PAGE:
There is a pretty easy fix for this problem, and it vastly improves the figure's playability. The tops of the pistons are hollow cylinders that pop off pretty easily, leaving the thin metal rod still attached to the leg. Cutting a small piece (no more than one or two millimeters) off of both of the two front rods (the ones that attach from his inner thigh to his pelvis) and then re-attaching the hollow cylinders will greatly increase the range of movement on the pistons, and allow the legs to move forward without splaying like a v-crotch as much.
Despite the piston problem, NECA trumps McFarlane but giving fans an opening jaw. I'm a sucker for opening jaws. They rank right up there with working holsters and removable helmets on my list of features I love to see on figures. In addition to the jaw and hips, the NECA endo has a peg neck, pegged and hinged shoulders, peg biceps, hinged elbows, peg wrists, peg torso/waist, pegged and hinged hips, hinged knees, peg ankles, and a midfoot hinge. There is also a strange hinged piece on the chest plate that defies explanation. I seem to remember the chest on the McFarlane endo being balljointed, and it's a shame that NECA didn't follow suit. The midfoot hinge, however, is a useful addition.
One area in which this figure is vastly superior to the McFarlane version is in the accessories department. While they pretty much come with the same accessories on paper (machine gun, base of skulls), the execution on the NECA figure is far better. McFarlane's endo came with a tiny, out of scale, silver machine gun that barely fit in the figure's hands. NECA's endo gets a much larger, more to-scale machine gun with a metallic black paint job. NECA's endo also gets an alternate right hand made specifically to hold the gun. McFarlane's endo also featured a base of skulls that was tiny and barely big enough for the endo to get one foot on it. NECA's figure gets a huge base, littered with skulls, and there's even a half-buried, battered tricycle amid the rubble. At first glance, the skulls seem a little large, but compare them with the endoskeleton's head and they're about the same size. As far as accessories go, the base is quite magnificent.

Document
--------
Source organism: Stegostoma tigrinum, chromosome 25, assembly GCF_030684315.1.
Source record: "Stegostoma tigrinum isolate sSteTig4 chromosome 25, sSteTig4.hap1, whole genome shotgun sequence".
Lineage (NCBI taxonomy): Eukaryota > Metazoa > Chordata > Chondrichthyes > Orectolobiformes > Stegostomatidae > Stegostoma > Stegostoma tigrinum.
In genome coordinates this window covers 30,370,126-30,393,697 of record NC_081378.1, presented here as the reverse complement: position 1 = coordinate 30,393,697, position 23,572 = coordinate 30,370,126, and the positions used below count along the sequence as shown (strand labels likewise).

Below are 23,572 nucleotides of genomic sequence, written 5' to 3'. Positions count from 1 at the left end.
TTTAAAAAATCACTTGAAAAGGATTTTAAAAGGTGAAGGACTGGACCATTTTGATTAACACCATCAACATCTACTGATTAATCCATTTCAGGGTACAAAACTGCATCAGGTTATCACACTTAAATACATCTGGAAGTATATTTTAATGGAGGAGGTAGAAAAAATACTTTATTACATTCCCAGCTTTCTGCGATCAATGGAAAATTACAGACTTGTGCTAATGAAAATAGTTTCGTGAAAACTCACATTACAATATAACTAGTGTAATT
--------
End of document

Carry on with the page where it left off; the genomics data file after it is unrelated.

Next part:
I was originally quite sour on this figure, and now I know why: those hip-inhibiting pistons. The inner rod of the pistons is just too long. Cut them down (remember, only a tiny bit!) and the figure becomes infinitely better. But in the end, who wins? NECA or McFarlane? Well, without the McToys endo, there's little possibility that the NECA endo would have ever seen the light of day. It owes a lot to its predecessor, but it tries admirably to improve on what came before it. The real question is, is this worth picking up? Well, if you're a Terminator-phile, you have no choice. However, if you're a casual collector who already owns the McToys version, you can probably pass on this one. If you missed out on Movie Maniacs 5, however, NECA's figure is the way to go.
Which Endo do you want? Tell us on our message board, the Loafing Lounge.